The trabuco’s role in ancient warfare

Trabucos played an emormous role in medieval warfare. Since so many battles revolved around sieges, the trabuco’s ability to break down defenses is invaluable. Breaking through a fortress’ gates can be costly and time consuming. However, the Trabuco makes gates unnecessary, since it can create massive holes in the very walls that gates add access to.

Imagine you are a defender during a siege. You are standing on a castle wall, waiting for the inevitable charge towards your gate. Suddenly, a massive machine rolls out of a nearby forest. You can’t make much out, but you see the front of it drop, the back raises quickly, and shortly thereafter you see a boulder hurdling down on you from the sky. This boulder reigns down on your section of the wall. There are three ways you die and the attackers take the castle. First, the boulder lands on you. Second, the shockwave knocks you off the wall and you die in the fall. Or, finally, the debris thrown out from the impact cause massive internal damage and you die shortly later. Knowing that that is your fate, and seeing the result of these weapons on your codefenders, your morale will be crushed as well.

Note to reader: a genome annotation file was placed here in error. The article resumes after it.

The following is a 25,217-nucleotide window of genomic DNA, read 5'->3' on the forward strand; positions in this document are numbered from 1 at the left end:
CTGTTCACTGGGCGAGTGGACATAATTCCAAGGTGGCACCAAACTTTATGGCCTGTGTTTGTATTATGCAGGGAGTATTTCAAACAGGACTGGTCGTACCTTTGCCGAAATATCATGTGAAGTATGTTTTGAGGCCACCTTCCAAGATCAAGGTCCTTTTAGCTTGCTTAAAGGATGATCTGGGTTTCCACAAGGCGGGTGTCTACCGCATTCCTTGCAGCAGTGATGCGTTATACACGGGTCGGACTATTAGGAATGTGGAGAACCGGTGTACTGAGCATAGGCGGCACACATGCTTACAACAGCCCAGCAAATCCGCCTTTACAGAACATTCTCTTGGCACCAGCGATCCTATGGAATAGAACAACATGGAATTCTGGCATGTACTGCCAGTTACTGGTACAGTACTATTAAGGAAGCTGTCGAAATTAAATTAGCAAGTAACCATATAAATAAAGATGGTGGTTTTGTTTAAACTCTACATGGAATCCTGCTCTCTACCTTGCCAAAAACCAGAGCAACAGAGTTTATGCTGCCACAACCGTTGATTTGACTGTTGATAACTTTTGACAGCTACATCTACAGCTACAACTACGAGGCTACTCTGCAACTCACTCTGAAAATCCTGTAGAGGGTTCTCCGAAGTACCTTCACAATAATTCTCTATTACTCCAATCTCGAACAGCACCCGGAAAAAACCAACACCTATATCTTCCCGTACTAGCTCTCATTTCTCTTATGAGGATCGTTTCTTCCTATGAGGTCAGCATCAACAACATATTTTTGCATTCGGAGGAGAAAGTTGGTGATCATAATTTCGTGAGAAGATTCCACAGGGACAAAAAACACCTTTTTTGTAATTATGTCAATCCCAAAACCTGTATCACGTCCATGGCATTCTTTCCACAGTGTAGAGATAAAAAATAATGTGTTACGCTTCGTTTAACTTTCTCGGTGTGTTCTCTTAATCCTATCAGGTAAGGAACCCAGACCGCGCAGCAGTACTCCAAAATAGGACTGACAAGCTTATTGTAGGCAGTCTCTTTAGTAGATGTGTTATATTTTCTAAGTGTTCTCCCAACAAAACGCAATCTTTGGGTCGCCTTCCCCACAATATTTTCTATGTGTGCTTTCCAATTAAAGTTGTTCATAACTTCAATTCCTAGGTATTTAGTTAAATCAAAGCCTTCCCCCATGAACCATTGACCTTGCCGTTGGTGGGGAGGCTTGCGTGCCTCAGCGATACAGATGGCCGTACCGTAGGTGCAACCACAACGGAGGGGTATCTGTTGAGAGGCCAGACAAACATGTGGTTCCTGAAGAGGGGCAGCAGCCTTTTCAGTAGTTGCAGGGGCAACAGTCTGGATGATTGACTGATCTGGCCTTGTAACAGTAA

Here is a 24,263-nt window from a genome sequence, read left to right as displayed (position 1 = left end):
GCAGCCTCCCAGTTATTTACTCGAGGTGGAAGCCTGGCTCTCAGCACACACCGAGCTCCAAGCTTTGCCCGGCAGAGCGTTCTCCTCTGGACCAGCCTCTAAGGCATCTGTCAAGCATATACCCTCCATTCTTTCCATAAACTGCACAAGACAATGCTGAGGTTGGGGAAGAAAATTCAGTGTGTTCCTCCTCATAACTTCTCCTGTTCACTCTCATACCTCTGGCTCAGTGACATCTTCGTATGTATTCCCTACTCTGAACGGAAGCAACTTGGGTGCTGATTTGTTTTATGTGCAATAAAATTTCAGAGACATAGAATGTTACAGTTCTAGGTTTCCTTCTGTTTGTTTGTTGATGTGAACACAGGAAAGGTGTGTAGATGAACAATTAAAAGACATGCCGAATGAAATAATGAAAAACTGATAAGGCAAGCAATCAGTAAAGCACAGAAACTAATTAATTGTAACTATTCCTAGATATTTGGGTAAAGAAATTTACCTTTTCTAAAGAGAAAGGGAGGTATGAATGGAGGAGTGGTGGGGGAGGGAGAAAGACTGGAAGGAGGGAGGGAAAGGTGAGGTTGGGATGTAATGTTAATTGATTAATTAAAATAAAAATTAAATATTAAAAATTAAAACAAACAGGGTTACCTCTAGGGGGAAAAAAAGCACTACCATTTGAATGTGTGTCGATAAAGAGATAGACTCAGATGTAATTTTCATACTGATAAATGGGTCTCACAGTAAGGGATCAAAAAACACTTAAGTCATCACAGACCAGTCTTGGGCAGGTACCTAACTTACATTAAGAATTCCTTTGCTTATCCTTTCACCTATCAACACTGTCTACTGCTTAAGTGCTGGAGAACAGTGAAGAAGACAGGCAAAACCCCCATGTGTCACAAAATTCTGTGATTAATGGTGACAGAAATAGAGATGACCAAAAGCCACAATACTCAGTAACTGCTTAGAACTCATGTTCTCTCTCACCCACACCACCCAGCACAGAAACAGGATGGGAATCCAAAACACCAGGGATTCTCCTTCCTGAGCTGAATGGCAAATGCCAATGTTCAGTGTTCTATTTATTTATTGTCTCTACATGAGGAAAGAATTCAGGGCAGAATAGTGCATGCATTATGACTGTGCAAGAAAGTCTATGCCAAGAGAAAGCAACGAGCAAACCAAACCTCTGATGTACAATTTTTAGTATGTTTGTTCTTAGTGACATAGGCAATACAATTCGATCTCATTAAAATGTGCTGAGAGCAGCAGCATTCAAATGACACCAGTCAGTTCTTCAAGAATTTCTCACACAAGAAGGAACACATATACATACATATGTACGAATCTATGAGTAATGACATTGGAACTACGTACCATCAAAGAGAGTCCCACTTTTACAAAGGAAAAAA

The trabuco can launch boulders weighing more than 150 pounds from over 150 feet. When it comes to getting inside of a castles walls, there’s nothing better. While other projectile siege weaponry’s reputation is not entirely undeserved, they really cannot even hold a candle compared to the trabuco. The trabuco’s superior range and power is a result of the counterweight mechanism, essentially flinging the boulder like a massive slingshot.

There is no way that the trabuco does not deserve a place in the ancient siege weaponry hall of fame. The ability to breach any wall, get through any gate, and break any defender’s morale cannot be underestimated. An invading army can storm the breach made by a trabuco and take the fortress. This ability to create an entry through a wall is vital to ending any siege. Learn more: